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What do you find interesting in McEwan's portrayal of Jed Parry?

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Introduction

What do you find interesting in McEwan's portrayal of Jed Parry? "Enduring Love" is said to be a book about contradicting the standards of literature, blurring the reader's perceptions of characterisation and narrative trust. Through various shifts in narrator McEwan portrays Jed Parry in various lights to suggest that our perception may not always be trustworthy, and we are often too trusting of the opinions of others. McEwan chooses to tantalise his readers' perceptions of Jed Parry from the outset. In the first chapter we learn only basic details about him, such as the fact that "he was twenty-eight, unemployed, living on an inheritance in Hampstead", a description whose embellishment lies beyond the next ten chapters. However, with comments such as "knowing what I know now, its odd to evoke the figure of Jed Parry ahead of me", it appears that McEwan has erected a literary signpost, provoking the reader to at least consider, if not to make assumptions about, Parry's character. The contradictory description of his physique leads to further curiosity about Jed, as is the intermittent nature of his speech, where Joe notes "what was so exhausting about him was the variety of his emotional states and the speed of their transitions". As a result McEwan lures us through the rest of the novel as, like Joe, our need for an explanation for Parry's curious behaviour deepens. ...read more.

Middle

This way, Joe can always believe that he could have succeeded, and there is no chance that he will ever fail as he will never have tried. Similarly, with his letters Parry can believe that Joe reads and responds to them even though his love was never actually reciprocated. The majority view holds that religion and science often express conflicting views on life. However here McEwan sets out to dispel this convention by drawing together his two representatives of either party. Despite surface discrepancies such as Joe's atheism and Parry's 'God', and the use of visual barriers, for example when Joe sees Parry "stuck there" on a traffic island cursing Joe, the way in which the two express themselves appears inevitably to draw them together. McEwan's choice of language is often the most distinctive sign of this. One need only look at the first sentence of Parry's first letter to see terms such as "I feel happiness running through me like an electric current", or when Joe hopes for "some phenomenon" to save John Logan. It is also true that whilst Parry holds a belief in a God, Joe himself has a strong faith in science, using it to rationalise such emotional issues as his marriage, which he refers to as "an ancient carriage clock", something which, although is complex, can be regulated and controlled. More profoundly though, and perhaps still somewhat unconventionally for modern times, in his second letter Parry speaks of how science can compliment religious belief, with thought-provoking comments such as "the study and measurement of nature is really nothing more than a form of extended prayer". ...read more.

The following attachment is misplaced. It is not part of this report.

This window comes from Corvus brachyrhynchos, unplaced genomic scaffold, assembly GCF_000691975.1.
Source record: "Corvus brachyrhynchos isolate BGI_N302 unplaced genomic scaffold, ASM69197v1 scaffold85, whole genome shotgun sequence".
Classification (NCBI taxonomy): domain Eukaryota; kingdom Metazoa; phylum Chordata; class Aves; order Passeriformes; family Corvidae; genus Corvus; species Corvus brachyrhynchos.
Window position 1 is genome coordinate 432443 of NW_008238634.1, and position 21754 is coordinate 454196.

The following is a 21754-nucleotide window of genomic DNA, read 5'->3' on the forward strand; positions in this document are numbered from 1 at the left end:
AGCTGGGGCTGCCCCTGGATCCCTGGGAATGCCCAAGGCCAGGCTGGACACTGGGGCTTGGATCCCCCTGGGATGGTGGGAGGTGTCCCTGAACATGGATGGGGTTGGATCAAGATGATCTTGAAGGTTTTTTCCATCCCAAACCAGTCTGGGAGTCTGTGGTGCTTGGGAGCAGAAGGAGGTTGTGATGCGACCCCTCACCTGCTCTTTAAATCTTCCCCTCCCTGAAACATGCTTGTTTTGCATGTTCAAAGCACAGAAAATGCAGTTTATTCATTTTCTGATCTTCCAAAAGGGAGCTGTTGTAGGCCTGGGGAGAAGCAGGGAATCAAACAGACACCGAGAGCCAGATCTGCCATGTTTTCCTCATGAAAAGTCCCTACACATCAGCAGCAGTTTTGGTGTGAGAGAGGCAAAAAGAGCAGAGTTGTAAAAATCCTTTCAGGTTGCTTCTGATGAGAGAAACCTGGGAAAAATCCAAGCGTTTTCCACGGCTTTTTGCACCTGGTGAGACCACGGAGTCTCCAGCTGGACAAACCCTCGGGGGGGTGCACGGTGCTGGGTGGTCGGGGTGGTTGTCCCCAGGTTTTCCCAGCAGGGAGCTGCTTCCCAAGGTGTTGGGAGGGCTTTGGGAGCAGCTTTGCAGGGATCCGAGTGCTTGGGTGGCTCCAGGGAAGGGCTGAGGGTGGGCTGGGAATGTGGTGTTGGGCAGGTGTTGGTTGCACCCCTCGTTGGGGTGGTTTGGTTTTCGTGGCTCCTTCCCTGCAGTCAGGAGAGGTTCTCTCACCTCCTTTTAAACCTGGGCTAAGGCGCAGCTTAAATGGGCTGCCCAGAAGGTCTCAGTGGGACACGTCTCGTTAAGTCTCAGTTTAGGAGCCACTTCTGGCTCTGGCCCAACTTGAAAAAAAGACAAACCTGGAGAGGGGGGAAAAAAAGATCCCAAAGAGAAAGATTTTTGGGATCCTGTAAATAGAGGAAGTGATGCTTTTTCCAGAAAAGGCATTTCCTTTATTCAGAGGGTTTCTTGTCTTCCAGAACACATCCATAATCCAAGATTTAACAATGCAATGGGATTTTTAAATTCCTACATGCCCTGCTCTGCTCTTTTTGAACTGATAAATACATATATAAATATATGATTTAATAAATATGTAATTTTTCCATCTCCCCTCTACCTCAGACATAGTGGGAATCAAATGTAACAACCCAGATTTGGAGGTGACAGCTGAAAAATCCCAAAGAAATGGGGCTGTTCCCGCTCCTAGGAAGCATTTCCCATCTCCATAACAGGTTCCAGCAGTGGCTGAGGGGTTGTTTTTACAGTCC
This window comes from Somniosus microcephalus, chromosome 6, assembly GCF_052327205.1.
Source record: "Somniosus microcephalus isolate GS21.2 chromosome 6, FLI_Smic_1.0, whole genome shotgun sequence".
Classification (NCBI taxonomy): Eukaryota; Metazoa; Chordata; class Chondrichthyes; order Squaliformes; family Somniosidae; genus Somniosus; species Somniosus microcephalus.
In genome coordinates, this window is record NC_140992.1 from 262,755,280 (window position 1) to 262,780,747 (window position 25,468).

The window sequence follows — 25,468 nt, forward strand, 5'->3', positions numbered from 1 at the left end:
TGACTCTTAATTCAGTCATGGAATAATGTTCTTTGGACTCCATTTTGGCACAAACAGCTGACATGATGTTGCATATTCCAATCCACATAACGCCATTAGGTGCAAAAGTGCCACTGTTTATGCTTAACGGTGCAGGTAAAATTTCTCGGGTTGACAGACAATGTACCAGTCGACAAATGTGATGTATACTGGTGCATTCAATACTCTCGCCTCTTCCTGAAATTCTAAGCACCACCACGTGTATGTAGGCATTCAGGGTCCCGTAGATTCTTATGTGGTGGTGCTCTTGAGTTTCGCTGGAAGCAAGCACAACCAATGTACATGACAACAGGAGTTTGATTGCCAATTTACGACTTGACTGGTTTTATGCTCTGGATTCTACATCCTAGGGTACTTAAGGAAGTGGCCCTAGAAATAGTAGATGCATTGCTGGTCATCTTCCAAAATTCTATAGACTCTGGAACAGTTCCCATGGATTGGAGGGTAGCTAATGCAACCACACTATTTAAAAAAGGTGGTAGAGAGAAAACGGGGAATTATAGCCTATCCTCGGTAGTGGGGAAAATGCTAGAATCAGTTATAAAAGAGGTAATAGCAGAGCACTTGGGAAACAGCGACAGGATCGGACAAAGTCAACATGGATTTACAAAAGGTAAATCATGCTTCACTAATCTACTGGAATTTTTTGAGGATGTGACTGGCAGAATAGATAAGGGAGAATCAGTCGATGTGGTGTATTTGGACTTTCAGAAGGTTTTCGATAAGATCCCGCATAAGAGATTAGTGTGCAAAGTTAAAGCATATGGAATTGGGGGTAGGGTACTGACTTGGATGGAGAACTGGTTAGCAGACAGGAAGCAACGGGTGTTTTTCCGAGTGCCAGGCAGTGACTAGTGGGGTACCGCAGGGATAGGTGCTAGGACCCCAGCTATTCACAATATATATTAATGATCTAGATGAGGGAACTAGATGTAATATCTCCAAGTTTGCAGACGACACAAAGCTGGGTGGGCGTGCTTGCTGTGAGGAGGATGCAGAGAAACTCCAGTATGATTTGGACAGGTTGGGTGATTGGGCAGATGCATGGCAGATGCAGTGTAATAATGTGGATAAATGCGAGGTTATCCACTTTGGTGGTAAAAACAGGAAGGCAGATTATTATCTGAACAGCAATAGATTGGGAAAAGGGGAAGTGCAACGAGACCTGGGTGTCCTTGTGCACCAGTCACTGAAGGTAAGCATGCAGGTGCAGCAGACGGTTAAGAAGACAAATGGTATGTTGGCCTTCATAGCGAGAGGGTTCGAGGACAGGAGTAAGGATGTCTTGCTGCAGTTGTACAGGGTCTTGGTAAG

Conclusion

Even when Parry has been taken out of their lives after the ultimate invasion of physically entering his home, the couple are still left with many unresolved issues, and it appears that Parry was just a catalyst for an inevitable realisation that the couple were never really in "Paradise" to begin with. We feel that we are hearing McEwan's words rather than Joe's when we read "the narrative compression of storytelling...beguiles us with happy endings into forgetting that sustained stress is corrosive of feeling". By only including the stereotypical happy ending in the appendix, the fate of these characters rests to some extent on the choice of the reader, as the appendices of books are not usually assumed to add much to the plot. With his portrayal of Jed Parry, Ian McEwan is trying to achieve more than just a thrilling read. In giving us this ending in the form of a scientific report, not only is implying definite closure on the novel, but also enhancing the fact that rationale defeated romanticism. Beyond this, he seems to be proposing that despite facades, we are all the same as each other. We all have an element of "human sameness" that is in-built into our society. Therefore "Enduring Love", and the portrayal of Jed Parry in particular, leads us to pontificate whether there are any so-called oddities or just misunderstood people? It appears that more than one element of social convention is being challenged here. Shreena Soomarah 6BPE Mr Keith "Enduring Love" essay ...read more.

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